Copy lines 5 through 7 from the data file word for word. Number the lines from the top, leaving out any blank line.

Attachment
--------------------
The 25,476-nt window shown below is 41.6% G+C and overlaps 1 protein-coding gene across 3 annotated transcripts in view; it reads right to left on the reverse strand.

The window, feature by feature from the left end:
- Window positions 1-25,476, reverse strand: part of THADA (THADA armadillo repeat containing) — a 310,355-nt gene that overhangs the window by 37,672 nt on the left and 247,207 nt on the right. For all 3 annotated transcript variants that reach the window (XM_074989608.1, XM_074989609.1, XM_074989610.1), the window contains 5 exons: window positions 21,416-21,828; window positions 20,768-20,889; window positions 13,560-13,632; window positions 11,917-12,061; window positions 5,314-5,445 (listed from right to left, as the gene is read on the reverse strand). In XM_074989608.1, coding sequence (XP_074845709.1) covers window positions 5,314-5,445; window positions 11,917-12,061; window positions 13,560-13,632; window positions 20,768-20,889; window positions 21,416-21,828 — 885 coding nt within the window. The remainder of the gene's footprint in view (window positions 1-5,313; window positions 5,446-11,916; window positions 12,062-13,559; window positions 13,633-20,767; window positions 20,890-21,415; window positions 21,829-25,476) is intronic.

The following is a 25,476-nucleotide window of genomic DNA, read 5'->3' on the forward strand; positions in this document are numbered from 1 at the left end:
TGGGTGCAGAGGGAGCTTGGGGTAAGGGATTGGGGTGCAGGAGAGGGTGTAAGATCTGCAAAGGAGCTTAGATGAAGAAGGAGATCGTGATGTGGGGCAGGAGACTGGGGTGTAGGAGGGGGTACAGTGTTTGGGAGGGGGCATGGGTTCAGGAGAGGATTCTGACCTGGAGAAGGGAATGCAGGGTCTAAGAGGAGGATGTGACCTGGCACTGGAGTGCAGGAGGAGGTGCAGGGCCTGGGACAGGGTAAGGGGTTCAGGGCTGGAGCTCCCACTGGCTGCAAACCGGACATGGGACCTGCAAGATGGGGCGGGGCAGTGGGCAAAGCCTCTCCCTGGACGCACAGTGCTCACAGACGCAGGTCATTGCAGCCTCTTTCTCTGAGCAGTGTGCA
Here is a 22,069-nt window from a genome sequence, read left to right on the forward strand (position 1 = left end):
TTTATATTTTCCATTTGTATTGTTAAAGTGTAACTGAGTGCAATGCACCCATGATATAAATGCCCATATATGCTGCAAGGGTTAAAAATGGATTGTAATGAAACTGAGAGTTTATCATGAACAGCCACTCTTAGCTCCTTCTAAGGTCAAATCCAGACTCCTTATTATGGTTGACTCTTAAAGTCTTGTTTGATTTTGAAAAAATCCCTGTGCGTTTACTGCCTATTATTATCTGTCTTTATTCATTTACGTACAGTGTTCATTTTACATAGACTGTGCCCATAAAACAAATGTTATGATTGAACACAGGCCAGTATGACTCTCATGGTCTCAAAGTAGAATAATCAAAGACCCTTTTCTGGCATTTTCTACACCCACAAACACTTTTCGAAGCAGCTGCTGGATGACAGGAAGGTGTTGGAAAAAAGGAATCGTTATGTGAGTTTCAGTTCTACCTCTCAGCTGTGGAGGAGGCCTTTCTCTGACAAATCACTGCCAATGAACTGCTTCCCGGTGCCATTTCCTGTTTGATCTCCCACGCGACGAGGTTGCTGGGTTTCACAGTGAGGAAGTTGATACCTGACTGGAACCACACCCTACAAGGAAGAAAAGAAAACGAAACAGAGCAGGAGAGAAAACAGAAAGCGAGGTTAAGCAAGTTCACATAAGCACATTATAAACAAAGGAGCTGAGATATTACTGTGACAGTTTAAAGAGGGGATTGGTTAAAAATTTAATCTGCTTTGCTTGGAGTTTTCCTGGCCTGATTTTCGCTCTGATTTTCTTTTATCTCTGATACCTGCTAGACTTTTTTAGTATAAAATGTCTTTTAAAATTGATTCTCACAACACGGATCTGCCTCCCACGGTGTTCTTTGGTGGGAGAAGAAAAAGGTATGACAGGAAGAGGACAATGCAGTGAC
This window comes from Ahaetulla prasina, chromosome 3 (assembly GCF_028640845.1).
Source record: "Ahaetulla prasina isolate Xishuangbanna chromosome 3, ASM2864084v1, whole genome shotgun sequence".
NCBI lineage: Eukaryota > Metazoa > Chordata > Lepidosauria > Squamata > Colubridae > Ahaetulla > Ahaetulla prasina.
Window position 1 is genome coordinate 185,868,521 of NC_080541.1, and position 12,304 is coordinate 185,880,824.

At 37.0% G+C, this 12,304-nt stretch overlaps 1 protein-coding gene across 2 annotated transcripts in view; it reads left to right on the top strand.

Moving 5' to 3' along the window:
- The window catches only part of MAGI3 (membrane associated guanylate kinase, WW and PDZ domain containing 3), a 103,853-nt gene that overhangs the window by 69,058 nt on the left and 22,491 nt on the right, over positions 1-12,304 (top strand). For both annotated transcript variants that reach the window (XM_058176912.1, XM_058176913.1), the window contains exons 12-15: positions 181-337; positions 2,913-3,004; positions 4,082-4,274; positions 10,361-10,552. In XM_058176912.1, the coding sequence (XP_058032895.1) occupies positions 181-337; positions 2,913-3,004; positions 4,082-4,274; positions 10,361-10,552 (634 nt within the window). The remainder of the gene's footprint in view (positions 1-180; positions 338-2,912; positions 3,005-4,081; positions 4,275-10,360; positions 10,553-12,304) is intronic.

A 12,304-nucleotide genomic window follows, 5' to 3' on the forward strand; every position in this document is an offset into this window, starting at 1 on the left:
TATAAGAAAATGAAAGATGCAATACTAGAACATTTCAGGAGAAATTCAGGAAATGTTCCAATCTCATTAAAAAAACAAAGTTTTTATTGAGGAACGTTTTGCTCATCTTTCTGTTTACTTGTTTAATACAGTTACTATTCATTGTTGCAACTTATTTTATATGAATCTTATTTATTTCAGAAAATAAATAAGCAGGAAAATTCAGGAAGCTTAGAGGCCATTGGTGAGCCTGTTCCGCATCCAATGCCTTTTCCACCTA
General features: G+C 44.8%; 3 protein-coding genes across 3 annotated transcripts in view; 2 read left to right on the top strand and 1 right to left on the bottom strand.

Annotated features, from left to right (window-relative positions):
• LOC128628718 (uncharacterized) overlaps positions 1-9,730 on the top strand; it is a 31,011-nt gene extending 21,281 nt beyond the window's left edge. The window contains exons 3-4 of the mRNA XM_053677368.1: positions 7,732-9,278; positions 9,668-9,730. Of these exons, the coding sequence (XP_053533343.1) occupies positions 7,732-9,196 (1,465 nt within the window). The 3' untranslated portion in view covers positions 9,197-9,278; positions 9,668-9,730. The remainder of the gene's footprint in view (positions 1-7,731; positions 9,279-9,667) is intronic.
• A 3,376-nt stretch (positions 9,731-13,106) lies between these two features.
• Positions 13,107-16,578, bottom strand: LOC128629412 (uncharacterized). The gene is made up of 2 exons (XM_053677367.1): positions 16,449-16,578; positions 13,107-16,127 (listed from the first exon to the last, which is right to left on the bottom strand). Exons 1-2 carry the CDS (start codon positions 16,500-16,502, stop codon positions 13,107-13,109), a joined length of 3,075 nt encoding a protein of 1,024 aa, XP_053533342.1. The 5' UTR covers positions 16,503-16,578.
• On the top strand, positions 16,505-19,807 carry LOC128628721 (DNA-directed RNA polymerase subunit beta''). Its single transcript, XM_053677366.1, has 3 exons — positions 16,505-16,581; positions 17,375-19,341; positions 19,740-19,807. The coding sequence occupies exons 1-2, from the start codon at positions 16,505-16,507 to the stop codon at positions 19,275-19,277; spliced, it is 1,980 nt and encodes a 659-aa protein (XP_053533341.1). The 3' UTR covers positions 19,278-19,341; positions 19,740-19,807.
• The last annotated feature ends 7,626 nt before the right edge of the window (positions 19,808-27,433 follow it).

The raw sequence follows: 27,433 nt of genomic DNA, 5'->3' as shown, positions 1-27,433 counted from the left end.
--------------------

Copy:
TGGGTGCAGAGGGAGCTTGGGGTAAGGGATTGGGGTGCAGGAGAGGGTGTAAGATCTGCAAAGGAGCTTAGATGAAGAAGGAGATCGTGATGTGGGGCAGGAGACTGGGGTGTAGGAGGGGGTACAGTGTTTGGGAGGGGGCATGGGTTCAGGAGAGGATTCTGACCTGGAGAAGGGAATGCAGGGTCTAAGAGGAGGATGTGACCTGGCACTGGAGTGCAGGAGGAGGTGCAGGGCCTGGGACAGGGTAAGGGGTTCAGGGCTGGAGCTCCCACTGGCTGCAAACCGGACATGGGACCTGCAAGATGGGGCGGGGCAGTGGGCAAAGCCTCTCCCTGGACGCACAGTGCTCACAGACGCAGGTCATTGCAGCCTCTTTCTCTGAGCAGTGTGCA
Here is a 22,069-nt window from a genome sequence, read left to right on the forward strand (position 1 = left end):
TTTATATTTTCCATTTGTATTGTTAAAGTGTAACTGAGTGCAATGCACCCATGATATAAATGCCCATATATGCTGCAAGGGTTAAAAATGGATTGTAATGAAACTGAGAGTTTATCATGAACAGCCACTCTTAGCTCCTTCTAAGGTCAAATCCAGACTCCTTATTATGGTTGACTCTTAAAGTCTTGTTTGATTTTGAAAAAATCCCTGTGCGTTTACTGCCTATTATTATCTGTCTTTATTCATTTACGTACAGTGTTCATTTTACATAGACTGTGCCCATAAAACAAATGTTATGATTGAACACAGGCCAGTATGACTCTCATGGTCTCAAAGTAGAATAATCAAAGACCCTTTTCTGGCATTTTCTACACCCACAAACACTTTTCGAAGCAGCTGCTGGATGACAGGAAGGTGTTGGAAAAAAGGAATCGTTATGTGAGTTTCAGTTCTACCTCTCAGCTGTGGAGGAGGCCTTTCTCTGACAAATCACTGCCAATGAACTGCTTCCCGGTGCCATTTCCTGTTTGATCTCCCACGCGACGAGGTTGCTGGGTTTCACAGTGAGGAAGTTGATACCTGACTGGAACCACACCCTACAAGGAAGAAAAGAAAACGAAACAGAGCAGGAGAGAAAACAGAAAGCGAGGTTAAGCAAGTTCACATAAGCACATTATAAACAAAGGAGCTGAGATATTACTGTGACAGTTTAAAGAGGGGATTGGTTAAAAATTTAATCTGCTTTGCTTGGAGTTTTCCTGGCCTGATTTTCGCTCTGATTTTCTTTTATCTCTGATACCTGCTAGACTTTTTTAGTATAAAATGTCTTTTAAAATTGATTCTCACAACACGGATCTGCCTCCCACGGTGTTCTTTGGTGGGAGAAGAAAAAGGTATGACAGGAAGAGGACAATGCAGTGAC